Developing the Right Attitude about Failure

Author: Gil Ash
Posted on July 21, 2020

Your attitude and reaction to your practice and tournament results begin to build a file in the memory part of your brain that you will be able to call on in future pressure situations while competing. If you always react in a positive way (regardless of result) then you will build a habit that you can depend on when reality throws you a curve and you fail to get the results you desire, either on or off the course.

You can learn this at the beginning and breeze through A and AA classes. Otherwise, you will have to take a step back when you are in A class to learn how to be positive and trust what you have trained.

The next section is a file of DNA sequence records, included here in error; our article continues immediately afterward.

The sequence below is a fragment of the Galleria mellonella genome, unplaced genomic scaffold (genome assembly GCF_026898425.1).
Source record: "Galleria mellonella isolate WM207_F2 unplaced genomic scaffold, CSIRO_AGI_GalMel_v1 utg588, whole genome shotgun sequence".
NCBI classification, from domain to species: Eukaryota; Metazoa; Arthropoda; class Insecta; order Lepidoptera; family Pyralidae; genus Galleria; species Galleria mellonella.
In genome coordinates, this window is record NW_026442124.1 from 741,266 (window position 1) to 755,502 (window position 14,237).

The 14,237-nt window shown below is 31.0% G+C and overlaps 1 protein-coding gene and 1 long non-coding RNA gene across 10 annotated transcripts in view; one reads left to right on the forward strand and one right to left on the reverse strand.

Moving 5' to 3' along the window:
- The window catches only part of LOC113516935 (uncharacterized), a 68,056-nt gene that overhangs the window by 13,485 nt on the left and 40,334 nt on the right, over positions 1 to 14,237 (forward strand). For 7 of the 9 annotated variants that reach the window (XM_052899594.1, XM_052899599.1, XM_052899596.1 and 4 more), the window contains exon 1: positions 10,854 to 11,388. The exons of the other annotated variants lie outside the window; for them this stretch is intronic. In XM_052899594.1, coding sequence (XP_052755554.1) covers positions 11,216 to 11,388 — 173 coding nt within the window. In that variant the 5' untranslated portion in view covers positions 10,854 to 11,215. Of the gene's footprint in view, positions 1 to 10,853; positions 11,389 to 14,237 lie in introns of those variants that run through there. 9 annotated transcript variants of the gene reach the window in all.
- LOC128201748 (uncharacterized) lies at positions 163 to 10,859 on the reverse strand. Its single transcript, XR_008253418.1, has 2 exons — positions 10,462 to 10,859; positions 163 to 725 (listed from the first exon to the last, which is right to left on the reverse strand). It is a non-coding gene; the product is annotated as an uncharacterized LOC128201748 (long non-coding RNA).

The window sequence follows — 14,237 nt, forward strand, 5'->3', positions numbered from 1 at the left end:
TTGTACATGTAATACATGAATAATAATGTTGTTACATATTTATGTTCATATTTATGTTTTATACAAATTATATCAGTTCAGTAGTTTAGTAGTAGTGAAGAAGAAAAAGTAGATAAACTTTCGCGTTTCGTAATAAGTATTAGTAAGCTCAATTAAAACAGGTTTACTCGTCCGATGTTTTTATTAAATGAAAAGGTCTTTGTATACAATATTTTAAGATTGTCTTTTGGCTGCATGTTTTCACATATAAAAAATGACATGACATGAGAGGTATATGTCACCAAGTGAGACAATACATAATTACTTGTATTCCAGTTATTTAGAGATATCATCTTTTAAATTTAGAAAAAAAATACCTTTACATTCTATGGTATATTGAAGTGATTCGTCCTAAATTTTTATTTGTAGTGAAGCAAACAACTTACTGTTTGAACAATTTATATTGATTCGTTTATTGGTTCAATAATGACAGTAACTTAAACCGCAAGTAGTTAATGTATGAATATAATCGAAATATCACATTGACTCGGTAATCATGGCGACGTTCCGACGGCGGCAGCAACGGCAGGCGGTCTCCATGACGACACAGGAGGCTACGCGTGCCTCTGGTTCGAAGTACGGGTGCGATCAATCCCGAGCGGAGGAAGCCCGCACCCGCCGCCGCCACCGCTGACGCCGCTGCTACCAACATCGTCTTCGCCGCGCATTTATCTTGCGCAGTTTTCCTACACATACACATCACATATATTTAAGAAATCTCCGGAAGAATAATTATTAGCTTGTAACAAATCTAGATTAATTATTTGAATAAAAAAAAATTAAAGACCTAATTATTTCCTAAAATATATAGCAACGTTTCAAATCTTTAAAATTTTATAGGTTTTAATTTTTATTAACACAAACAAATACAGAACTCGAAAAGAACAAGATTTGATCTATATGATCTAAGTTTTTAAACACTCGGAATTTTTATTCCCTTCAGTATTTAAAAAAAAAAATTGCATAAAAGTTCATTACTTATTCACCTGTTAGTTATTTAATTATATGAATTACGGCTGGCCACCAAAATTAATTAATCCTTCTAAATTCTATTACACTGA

If you think you are different, give us a call after you have been in A class for a year or so. We will help you understand this lesson, because you won’t progress much farther without it, and definitely not at a rapid rate.

At the end of the day, your memory of your previous experiences plays heavily into your ability to trust yourself enough to improve. Lynn Marriott and Pia Nilsson talk about this a lot in their book Every Shot Must Have A Purpose. Do yourself a favor and read it.

What allows you to succeed under pressure is not understanding what needs to be done. It’s about how many times you’ve done it, how many times you’ve done it under pressure, and how you reacted to the results you got every time. That determines how well you perform.

 We’ve had shooters go from E to Master Class in as little as 18 months, and shooters who never progress past A or AA Class. We’ve learned that a person’s attitude about failure has everything to do with where they end up, how quickly they got there, and how long they remain there.

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